The Raleigh/Durham/Chapel Hill, North Carolina area (aka The Triangle) is host to a wide variety of year-round songbirds—the cardinal, chickadee, titmouse, nuthatch, and goldfinch—all of which will continue to frequent our suet and seed feeders in winter. Doves and sparrows will patronize our ground seed, and insect-eating bluebirds, warblers, and wrens will stop by for suet as the insect population wanes. Beyond these year-round birds, there are a few intriguing migrant birds that, with some modification to our feeding practices, will seek refuge and energy in Triangle backyards this winter.
The White-throated Sparrow
The white-throated sparrow migrates here in early October and stays through early May. Across males and females, this species has two plumage variations. Whether black or brown, both have white throats and bellies, gray breasts, white head stripes from forehead to crown, plus a yellow lore (front eyebrow), often duller in females. White-throated sparrows keep to the ground, often in flocks, scratching through leaves in search of seeds, fruits, and insects. Consequently, these visitors love leafy urban spaces with brushy edges or hedgerows and active bird feeders.
How to encourage a visit: Add a sheltering brush pile if ample leafy groundcover does not exist. Use a ground feeder with millet and sunflower hearts. Scatter millet under brush from now until April for harsh weather energy and safe refuge. Keep your birdbaths thawed and full.
What to enjoy: White-throated sparrows are adored for their melody, which they sing often, even in winter. Keep your ears tuned to two long clear notes followed by three quavering notes, resembling “Sweet Sweet Canada Canada Canada.”
As other Catharus family thrushes depart for winter, the hermit thrush joins us from Canada and northern US forests from mid October until late April. This bird has a rich brown top fading to a cinnamon red tail, a white belly and undertail, a brown spotted breast, and a thin white eye ring. The hermit thrush winters in woodland edges, parks, and gardens, preferring coniferous or mixed woods with undergrowth and ample forest floor.
How to encourage a visit: Attract hermit thrushes with evergreen, winter-berry-plants such as holly. Provide low-lying shrubs, logs, and room for open floor foraging. Offer a ground water feeder.
What to enjoy: The lively hermit thrush is characterized by its flickering wings and cocking tail, which sharply raises then slowly lowers when perched. It sings a lovely long flute-like note followed by three to four differently pitched rapid whistles.
The Black-eyed junco migrates from Canada and becomes an abundant North Carolina resident from mid October until mid April. A slate gray head, back, and breast, contrasting with the “paint-dipped” appearance of a white underbelly and undertail, identify this popular snowbird. Females are a lighter slate color with hints of brown, especially on the back. The black-eyed junco likes grassy areas close to woodland shelter, such as wooded trails and thicketed suburban yards. They will frequent backyard feeders.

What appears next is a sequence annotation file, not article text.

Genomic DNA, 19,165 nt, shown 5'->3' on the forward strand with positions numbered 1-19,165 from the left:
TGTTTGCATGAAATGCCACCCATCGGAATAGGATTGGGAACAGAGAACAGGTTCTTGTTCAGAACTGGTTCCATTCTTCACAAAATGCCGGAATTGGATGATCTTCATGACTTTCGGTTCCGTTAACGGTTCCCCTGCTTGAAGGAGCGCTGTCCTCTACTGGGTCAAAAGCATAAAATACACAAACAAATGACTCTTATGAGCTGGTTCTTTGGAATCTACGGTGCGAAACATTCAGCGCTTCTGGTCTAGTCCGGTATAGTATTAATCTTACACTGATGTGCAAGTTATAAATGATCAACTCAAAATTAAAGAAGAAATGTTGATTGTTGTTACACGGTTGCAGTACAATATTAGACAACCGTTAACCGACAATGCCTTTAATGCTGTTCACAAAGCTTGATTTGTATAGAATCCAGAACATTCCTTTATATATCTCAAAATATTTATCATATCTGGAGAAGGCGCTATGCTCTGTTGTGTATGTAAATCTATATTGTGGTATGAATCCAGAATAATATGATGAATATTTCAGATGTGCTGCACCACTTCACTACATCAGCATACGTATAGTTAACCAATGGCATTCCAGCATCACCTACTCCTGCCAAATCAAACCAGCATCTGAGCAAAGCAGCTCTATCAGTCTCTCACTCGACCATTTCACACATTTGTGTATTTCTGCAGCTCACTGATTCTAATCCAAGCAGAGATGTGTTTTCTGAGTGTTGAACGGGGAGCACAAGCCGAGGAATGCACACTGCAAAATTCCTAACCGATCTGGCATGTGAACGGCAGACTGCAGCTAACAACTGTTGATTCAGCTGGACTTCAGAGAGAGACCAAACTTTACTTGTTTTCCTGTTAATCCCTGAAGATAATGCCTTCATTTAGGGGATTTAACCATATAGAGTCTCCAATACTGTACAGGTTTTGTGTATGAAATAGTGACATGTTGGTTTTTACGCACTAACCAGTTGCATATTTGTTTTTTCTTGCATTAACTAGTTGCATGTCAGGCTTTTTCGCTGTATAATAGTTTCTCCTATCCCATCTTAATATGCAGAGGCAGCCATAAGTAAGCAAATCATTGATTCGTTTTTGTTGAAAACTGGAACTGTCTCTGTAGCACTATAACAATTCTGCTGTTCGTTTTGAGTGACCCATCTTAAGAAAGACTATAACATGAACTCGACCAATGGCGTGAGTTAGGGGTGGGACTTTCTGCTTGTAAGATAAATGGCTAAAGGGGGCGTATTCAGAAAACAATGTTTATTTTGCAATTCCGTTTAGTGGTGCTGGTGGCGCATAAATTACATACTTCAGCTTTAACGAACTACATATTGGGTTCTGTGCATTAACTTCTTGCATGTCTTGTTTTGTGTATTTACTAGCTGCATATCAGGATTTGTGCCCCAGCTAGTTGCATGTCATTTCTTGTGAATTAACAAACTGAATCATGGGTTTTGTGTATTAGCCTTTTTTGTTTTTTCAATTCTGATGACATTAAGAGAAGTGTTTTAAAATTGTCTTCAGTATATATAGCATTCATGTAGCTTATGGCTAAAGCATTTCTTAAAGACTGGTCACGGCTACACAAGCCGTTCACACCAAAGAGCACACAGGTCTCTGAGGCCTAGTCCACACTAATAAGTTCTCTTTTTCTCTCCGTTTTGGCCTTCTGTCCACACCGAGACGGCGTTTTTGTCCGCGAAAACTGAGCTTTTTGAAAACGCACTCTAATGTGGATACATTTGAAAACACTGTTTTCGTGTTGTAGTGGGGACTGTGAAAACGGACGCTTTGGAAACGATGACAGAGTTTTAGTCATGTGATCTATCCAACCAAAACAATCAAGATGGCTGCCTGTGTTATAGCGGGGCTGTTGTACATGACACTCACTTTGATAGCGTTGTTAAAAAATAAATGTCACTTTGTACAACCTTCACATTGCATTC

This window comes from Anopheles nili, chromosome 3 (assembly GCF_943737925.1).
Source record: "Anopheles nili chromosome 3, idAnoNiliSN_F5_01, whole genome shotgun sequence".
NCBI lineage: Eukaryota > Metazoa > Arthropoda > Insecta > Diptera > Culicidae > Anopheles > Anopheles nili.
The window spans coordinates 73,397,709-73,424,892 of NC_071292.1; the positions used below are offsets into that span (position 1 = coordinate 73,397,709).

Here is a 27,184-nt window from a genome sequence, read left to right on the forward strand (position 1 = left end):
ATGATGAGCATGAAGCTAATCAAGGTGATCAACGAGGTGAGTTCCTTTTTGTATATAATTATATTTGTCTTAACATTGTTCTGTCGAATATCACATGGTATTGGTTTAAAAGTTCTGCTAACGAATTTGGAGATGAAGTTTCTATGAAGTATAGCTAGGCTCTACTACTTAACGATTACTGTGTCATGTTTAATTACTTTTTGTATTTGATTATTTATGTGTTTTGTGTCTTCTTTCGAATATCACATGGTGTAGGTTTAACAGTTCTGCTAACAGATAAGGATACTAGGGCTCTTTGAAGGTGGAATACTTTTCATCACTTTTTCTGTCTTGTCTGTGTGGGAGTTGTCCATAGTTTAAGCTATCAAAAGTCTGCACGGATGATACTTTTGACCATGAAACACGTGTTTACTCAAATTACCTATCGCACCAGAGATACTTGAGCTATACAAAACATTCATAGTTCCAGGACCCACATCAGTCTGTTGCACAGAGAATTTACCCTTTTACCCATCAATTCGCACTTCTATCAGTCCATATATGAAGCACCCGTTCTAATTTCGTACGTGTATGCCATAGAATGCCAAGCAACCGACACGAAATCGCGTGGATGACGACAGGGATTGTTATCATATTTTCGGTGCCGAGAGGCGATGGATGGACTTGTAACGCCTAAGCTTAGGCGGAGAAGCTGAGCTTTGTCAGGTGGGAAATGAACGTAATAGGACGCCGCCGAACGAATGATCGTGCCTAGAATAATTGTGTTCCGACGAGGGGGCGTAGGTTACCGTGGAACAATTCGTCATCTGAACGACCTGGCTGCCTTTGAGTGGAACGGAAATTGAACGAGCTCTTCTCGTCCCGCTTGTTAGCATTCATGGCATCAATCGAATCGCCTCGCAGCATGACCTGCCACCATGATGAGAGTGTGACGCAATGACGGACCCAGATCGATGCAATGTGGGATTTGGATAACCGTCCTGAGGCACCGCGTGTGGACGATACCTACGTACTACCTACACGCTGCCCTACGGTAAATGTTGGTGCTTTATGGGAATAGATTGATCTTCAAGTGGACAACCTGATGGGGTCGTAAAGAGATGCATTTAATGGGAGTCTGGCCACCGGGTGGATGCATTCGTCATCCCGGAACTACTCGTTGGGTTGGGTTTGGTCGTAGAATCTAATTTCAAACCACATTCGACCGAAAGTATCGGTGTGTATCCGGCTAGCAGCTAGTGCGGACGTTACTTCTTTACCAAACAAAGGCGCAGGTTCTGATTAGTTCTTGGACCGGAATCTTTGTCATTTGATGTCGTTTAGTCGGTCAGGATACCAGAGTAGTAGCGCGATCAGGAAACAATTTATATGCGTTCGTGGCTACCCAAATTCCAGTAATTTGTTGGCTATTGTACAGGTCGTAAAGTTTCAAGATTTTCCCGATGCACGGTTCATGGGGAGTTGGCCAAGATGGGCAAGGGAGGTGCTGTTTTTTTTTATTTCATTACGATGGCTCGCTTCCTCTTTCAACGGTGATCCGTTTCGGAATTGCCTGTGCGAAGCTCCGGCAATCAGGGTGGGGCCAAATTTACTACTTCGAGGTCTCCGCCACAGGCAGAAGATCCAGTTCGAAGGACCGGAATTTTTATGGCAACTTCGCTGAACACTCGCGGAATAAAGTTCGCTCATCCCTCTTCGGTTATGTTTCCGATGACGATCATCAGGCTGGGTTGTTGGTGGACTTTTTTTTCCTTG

How to encourage a visit: Feed millet or cracked corn in ground or platform feeders near open grassy areas adjacent to woods. Offer low-lying shrubs, native grass, or even a leaf pile as cover. Provide a source of water.
What to enjoy: The black-eyed junco lives in solidarity until winter when they live as part of a small flock. They then feed as part of a rigid hierarchy with dominant males flashing the white “V” of their tails in rapid short flights.
Occupying our woods from fall until mid-to-late April, you can recognize this medium-sized woodpecker by its black and white streaked face, red patch from forehead to crown, white wing patch, and yellow-tinted belly. Males boast a red chin; females white. This species is know for its methodical hole boring, drilling tidy horizontal rows in trees in search of sap, then vertical rows where it will return frequently to drink sap and eat captured insects. While yellow-bellied sapsucker will only breed in dense forest, in the winter they’ll settle into younger or more open stands of trees.
How to encourage a visit: With proximity to woods, yellow-bellied sapsuckers will frequent hanging suet feeders. Select a woodpecker suet log, a taller suet feeder, or a cage with a tail prop to accommodate woodpeckers’ preferred perching style.
What to enjoy: The yellow-bellied sapsucker is the only true migratory woodpecker in the Eastern United States. With the right menu, you can enjoy the beauty of this seasonal visitor in your very own backyard.
Tracy Rehberg is owner of the Wild Bird Center of Chapel Hill, which has helped homeowners enrich their backyard bird feeding experience for more than 17 years. She may be reached at 919-933-2030 or [email protected]